Hadjiavatis, the town crier. Every time I look at him I can’t help wondering why he holds his beard. Why? Puppeteers’ depiction of him may differ: He may wear shoes or he may wear boots and within the confines of his Turkish garb of culottes, a turban, a jacket and bearded face, the colour and style of his clothing may vary but he always holds his beard. Or pulls on it. Hacivat, his direct Turkish antecedent does not. It’s peculiar. Hadjiavatis is a Greek derivative of the Turkish name, Hacivat, but he looks nothing like him. What can it mean?
The Crafty Theatre Hadjiavatis puppet pictured here is typical of the Greek puppet. The image of Karagöz and Hacivat below is also representative of these Turkish theatrical characters. Hacivat is on the left and Karagöz is on the right. Hacivat holds his fists directly below his beard. He definitely doesn’t pull on it or hold it.
Both Hacivat and Hadjiavatis are town criers. Hacivat is educated and represents the middle classes. Hadjiavatis, while not near homeless as Karagiozis seems with his derelict hovel, isn’t as privileged as Hacivat. Hacivat is better known for his comic dialogues with Karagöz. Hadjiavatis dialogue with Karagiozis is not singled out as particular. Karagiozis interacts similarly with all of the characters, they are his foils. Hadjiavatis generally enters the screen early in the story with news from the seray that will prompt the action and problem solving of the drama. Often he seems to be just a plot device driving the story. He doesn’t necessarily grace the screen again. His role is similar to that of the messenger in Classical drama. Which prompts the question, did Hadjiavatis as a character exist before the Ottoman period?
Karagöz and Hacivat puppet shows were a permitted entertainment in the Ottoman Empire. Linda and Kostas Myrsiades in their book Karagiozis: Culture and Comedy in Greek Puppet Theater, tell us that the Ottoman puppeteers overcame the Islamic directive against the realistic depiction of people by piercing holes through the hides of the shadow puppets to allow the characters spirits to escape. Could it be that in order for a native theatrical character to continue under Ottoman rule, it had to take on the characteristics of the Turkish shadow puppets? This then poses another question, was Hadjiavatis in his Turkish garb, pulling his own beard sending up his Turkish overlords?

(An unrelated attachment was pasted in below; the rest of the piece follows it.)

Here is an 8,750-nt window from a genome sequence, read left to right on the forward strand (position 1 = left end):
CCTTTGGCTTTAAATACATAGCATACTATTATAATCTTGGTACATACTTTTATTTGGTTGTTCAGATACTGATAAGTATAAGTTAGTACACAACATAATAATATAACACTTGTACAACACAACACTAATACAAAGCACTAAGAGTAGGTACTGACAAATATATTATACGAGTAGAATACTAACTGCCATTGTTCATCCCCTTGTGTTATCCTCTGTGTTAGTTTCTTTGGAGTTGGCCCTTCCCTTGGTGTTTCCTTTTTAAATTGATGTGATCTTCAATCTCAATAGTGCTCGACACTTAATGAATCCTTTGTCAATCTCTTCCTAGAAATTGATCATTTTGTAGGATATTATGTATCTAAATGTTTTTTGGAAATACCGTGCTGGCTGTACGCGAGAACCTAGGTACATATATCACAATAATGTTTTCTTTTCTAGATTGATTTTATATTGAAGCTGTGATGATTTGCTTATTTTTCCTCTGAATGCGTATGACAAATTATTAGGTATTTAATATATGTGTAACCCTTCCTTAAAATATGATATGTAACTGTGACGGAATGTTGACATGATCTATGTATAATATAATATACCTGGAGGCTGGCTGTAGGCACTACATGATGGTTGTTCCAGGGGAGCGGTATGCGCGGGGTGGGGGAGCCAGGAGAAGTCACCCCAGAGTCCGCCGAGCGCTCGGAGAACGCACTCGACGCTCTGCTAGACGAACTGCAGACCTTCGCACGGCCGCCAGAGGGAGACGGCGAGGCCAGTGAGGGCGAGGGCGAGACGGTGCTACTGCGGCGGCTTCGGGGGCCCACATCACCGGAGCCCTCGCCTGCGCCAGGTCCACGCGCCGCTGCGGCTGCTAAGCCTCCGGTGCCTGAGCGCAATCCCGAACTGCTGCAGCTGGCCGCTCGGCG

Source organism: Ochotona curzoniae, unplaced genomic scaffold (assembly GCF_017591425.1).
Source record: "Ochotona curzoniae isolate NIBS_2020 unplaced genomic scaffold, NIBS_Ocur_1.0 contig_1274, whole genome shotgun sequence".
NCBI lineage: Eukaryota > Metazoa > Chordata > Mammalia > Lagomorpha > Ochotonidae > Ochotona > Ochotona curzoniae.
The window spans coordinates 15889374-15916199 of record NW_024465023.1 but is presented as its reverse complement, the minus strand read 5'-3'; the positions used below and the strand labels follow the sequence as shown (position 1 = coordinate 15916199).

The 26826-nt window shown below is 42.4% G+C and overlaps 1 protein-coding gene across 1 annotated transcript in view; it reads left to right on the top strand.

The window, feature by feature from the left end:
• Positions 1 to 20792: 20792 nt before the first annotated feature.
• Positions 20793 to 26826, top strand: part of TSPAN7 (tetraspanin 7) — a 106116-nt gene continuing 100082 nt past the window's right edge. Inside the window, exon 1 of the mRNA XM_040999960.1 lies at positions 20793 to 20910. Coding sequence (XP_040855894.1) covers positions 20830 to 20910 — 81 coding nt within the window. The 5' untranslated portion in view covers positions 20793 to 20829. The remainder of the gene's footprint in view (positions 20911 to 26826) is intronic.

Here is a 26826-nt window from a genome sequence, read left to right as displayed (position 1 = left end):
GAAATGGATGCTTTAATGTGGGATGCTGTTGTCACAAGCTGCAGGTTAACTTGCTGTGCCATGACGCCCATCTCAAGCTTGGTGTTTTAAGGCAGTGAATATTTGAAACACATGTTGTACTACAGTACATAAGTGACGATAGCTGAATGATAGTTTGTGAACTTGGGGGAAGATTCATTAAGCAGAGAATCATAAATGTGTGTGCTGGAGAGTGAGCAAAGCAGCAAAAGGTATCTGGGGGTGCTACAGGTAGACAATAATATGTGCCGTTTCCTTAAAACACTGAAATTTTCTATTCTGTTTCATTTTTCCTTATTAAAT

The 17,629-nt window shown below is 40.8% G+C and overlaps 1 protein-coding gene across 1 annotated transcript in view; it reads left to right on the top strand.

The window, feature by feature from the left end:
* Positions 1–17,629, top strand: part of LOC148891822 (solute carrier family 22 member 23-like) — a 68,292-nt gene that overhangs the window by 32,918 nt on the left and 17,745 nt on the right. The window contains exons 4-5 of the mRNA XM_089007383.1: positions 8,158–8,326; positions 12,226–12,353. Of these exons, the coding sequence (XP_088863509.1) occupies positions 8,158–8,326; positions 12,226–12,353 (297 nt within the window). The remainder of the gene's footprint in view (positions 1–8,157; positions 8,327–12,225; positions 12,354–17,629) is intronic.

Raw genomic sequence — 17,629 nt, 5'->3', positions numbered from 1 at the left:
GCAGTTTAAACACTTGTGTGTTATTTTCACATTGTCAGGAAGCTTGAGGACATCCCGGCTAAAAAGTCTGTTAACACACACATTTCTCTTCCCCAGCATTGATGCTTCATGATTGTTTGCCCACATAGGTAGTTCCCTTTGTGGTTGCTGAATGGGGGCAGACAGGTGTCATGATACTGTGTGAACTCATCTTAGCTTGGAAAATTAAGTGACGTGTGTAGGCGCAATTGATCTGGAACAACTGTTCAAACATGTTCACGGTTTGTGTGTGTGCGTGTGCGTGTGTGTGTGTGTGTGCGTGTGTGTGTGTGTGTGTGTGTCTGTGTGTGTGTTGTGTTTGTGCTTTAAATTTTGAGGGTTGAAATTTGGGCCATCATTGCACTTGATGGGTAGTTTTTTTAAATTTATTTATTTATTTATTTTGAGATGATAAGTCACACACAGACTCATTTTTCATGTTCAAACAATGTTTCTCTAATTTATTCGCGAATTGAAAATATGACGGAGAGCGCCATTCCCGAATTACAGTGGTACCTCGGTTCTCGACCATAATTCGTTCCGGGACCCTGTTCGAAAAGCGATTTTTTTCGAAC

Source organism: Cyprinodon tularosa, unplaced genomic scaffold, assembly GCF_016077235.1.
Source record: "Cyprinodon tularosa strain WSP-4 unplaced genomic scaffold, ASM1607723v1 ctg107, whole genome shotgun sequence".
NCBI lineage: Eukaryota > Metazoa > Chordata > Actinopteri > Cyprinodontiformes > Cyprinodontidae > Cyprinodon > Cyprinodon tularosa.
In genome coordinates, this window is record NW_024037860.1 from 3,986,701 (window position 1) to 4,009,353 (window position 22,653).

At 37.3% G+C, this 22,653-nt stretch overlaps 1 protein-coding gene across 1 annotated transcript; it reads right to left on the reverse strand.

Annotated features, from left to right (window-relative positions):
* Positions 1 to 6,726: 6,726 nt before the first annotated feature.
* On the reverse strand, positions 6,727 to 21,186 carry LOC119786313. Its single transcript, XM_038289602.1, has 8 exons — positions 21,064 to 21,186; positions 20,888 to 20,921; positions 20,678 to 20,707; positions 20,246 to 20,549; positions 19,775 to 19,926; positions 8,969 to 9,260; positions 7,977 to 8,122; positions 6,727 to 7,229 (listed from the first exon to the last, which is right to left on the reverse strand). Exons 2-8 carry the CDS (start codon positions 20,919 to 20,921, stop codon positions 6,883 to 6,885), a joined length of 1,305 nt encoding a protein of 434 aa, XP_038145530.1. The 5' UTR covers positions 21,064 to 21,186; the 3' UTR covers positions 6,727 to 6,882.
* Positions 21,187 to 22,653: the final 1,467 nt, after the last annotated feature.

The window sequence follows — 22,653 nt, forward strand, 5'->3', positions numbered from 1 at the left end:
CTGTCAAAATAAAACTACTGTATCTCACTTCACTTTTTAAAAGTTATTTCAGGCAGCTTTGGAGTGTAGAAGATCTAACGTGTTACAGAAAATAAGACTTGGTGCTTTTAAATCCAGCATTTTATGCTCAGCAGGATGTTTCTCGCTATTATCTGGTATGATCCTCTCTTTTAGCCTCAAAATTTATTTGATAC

If indeed Hadjiavatis survived from an earlier time we have to remember that beard pulling was a way of entreating mercy in Classical drama. Is Hadjiavatis begging himself for mercy?
And what of Karagiozis himself? The bare-footed, undersized man dressed in green with a hunched back and an extra, extra, extra long arm? Visually Karagöz and Karagiozis are very different. Was there a pre-Ottoman antecedent for Hadjiavatis and Karagiozis? Perhaps Byzantine, perhaps Classical?
To determine this we must look at the Byzantine Empire, its span, society and attitude to theatre. We must also look at the survival of pagan Classics in the hands of the Byzantines. Menander, in particular. What sort of Greek speaking society would neglect or even censor the comic works of the greatest writer of Classical Greek New Comedy?
Then we will see whether Menander or one of his satyrs is lurking within Hadjiavatis beard.
The Crafty Theatre, Hadjiavatis puppet and Karagiozis’ Hovel stencils are now on the Crafty Theatre facebook page as well as the Crafty Karagiozis board on the Crafty Theatre Pinterest page.
Bust of the Greek playwright Menander modeled after a Greek bronze sculpted by Kephisodotos the Younger and his brother Timarchos Roman 100-150 CE Marble